He added: “I would talk about the trends more from an eco-system and applications perspective. Increased capability on a single chip: Given all the advances to Moore’s law, the capability of a chip has increased considerably in all dimensions and not just performance, be it the horsepower we see in today’s smartphones or the miniaturization and power consumption of wearable gadgets that were on show this year at CES.

“In Analog Devices’ case, as we are focused on high performance signal processing, we can put more of the entire signal chain on a single die. For our customers, the challenge is to provide their customers a more capable product which means a more complex product, but with a simpler interface.

“A classic example is our AD9361 chip, which is a single chip wideband radio transceiver for Software Defined Radio (SDR). It is a very capable ASSP (Application Specific Standard Products) as well as RF front end with a wide operating frequency of 70 MHz to 6 GHz.

“This chip, coupled with an all-purpose FPGA, can build a very flexible SDR operating across different radio protocols, wide frequency range and bandwidth requirements all controlled via software configuration. It finds a number of applications in wireless communication infrastructure, small cell Base stations as well as a whole range of custom radios in the industrial and aerospace businesses.”

Now, let’s see the trends for 2014!

More collaboration with customers: There is a greater emphasis on understanding customers’ end applications to provide a complete signal chain, all in a System on a Chip (SoC) or a System in a package (SiP). The relationship with our customers is changing as we move more towards ASSPs focused with few lead customers for target markets and target applications. While this has already been ongoing in the consumer industry with PCs and laptops, customers in other vertical markets like healthcare, automotive and industrial are and will collaborate more with semiconductor companies like Analog Devices to innovate at a solutions level.

More complete products: We have evolved from delivering just the silicon at a component level to delivering more complete products with more advanced packaging for various 3D chips or multi-die within a package. Our solutions now have typically much more software that makes it easier to configure or program the chips. It is a solution that is a combination of more advanced silicon, advanced packaging and more appropriate software.

With providing the complete solution, the products are more application specific and hence, the need for more collaboration with customers. For example, there may be one focused on Software Defined Radio, one for motor control, and one for vital signs monitoring for consumer health that we have launched recently.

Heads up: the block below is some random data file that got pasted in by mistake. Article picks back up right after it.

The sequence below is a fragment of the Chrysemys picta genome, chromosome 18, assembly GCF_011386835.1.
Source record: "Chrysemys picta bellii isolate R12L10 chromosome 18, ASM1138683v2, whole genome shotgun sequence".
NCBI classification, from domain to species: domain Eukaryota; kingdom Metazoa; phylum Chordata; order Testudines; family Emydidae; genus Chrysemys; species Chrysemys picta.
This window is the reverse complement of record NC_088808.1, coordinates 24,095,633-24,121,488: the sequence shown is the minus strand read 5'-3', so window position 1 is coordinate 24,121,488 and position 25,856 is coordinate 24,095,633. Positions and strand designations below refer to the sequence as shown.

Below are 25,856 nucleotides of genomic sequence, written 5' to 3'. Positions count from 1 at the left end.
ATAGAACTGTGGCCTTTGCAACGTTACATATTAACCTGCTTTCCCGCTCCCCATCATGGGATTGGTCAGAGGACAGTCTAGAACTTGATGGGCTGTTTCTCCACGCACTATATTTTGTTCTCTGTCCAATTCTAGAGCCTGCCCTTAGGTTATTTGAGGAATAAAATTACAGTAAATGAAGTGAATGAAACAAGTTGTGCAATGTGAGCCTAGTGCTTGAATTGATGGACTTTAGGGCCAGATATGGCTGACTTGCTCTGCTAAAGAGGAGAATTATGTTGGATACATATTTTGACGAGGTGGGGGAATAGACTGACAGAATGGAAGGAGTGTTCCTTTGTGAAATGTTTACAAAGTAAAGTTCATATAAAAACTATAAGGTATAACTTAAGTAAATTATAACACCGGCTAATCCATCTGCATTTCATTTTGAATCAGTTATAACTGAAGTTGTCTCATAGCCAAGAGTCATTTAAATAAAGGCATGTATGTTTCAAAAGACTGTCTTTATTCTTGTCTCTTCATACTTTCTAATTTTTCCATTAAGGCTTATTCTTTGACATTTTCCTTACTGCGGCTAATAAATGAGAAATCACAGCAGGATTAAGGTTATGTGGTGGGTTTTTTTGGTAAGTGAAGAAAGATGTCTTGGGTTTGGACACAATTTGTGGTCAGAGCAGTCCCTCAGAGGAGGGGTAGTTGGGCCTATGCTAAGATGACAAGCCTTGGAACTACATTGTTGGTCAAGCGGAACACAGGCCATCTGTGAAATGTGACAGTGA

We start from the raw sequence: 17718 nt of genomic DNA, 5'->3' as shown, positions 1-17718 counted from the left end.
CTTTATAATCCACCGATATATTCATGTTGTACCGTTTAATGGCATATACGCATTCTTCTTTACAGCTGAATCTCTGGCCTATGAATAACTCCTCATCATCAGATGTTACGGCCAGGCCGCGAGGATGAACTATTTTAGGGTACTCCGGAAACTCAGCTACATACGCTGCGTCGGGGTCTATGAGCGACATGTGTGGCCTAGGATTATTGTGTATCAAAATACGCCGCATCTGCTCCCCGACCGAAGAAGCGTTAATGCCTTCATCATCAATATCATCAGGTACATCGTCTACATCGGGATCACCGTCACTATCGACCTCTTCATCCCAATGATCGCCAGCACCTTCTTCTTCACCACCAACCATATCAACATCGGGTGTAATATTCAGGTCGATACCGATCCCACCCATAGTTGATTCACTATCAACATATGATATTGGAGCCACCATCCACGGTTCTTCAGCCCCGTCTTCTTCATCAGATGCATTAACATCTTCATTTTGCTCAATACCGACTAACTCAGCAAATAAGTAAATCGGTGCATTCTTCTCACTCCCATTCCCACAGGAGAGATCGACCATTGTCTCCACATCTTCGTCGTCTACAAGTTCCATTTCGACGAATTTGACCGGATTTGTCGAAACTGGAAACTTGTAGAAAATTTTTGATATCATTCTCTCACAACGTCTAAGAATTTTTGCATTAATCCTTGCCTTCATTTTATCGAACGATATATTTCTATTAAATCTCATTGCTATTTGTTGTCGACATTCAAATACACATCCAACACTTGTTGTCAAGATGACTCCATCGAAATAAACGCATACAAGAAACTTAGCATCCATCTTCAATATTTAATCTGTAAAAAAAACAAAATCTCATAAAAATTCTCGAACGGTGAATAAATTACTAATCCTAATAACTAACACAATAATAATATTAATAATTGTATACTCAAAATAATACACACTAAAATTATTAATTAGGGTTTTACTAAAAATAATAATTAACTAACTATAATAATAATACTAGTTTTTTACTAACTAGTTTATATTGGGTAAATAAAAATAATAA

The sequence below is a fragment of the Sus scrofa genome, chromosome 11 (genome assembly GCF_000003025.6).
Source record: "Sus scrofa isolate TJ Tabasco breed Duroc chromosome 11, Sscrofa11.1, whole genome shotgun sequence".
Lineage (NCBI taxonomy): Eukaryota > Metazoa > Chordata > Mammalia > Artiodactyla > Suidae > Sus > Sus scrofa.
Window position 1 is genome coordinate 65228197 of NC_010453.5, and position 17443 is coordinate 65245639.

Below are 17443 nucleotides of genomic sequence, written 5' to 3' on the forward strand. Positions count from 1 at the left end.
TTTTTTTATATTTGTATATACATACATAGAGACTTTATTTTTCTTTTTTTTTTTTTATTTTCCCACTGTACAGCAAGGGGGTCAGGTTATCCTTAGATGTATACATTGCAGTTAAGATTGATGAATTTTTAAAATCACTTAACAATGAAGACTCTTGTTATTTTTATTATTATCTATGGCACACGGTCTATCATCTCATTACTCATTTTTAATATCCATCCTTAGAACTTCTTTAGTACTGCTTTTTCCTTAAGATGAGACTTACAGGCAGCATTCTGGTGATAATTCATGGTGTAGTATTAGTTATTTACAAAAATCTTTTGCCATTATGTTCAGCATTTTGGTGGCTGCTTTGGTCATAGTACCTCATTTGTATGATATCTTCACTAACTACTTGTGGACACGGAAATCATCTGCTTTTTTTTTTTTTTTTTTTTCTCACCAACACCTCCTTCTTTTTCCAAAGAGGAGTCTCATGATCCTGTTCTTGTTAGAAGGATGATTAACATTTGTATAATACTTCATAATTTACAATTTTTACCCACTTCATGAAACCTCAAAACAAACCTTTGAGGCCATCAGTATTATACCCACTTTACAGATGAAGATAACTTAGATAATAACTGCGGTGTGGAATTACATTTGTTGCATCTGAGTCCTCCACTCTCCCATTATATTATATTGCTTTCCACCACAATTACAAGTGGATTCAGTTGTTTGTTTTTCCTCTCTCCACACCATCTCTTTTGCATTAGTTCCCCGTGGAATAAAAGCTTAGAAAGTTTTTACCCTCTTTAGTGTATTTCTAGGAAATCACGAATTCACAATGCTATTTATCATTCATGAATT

We need it to be generic enough that multiple customers can use it, but it needs to be as tailored as possible to the customers’ needs for specific market segments. While because of the volume and standardization, availability of complete reference designs in the consumer world has been the norm, other market segments are demanding more complete products not-withstanding the huge variation in protocols and applications.

Truly global industry: The semiconductor and electronics industry has become truly global, so multiple design sites around the globe collaborate to create products. For example for Analog Devices, one of our premier design sites is our Bangalore product design center where we quite literally developed our most complex and capable chips. At the same time our customers are also global.

We see large multinational companies like GE, Honeywell, Cisco, Juniper, ABB, Schneider and many of our top strategic customers globally doing substantial system design work in Bangalore along with a multitude of India design houses. Our fastest growing region is in Asia, but we have substantial engagement with customers in North America and Europe. And our competition is also global, which means that the industry is ever moving faster as the competition is global.

Smarter design tools: The final trend worth talking about is the need for smarter design tools.  As our products and our customers’ products become more complex and capable, there have to be rapidly developing design tools, for us to design them.

This cannot be done by brute force but by designing smarter and better tools. There is a lot of innovation that goes on in developing better tool suites. There is also ever more capable software that caters to a market moving from 100s of transistors to literally billions of transistors for an application.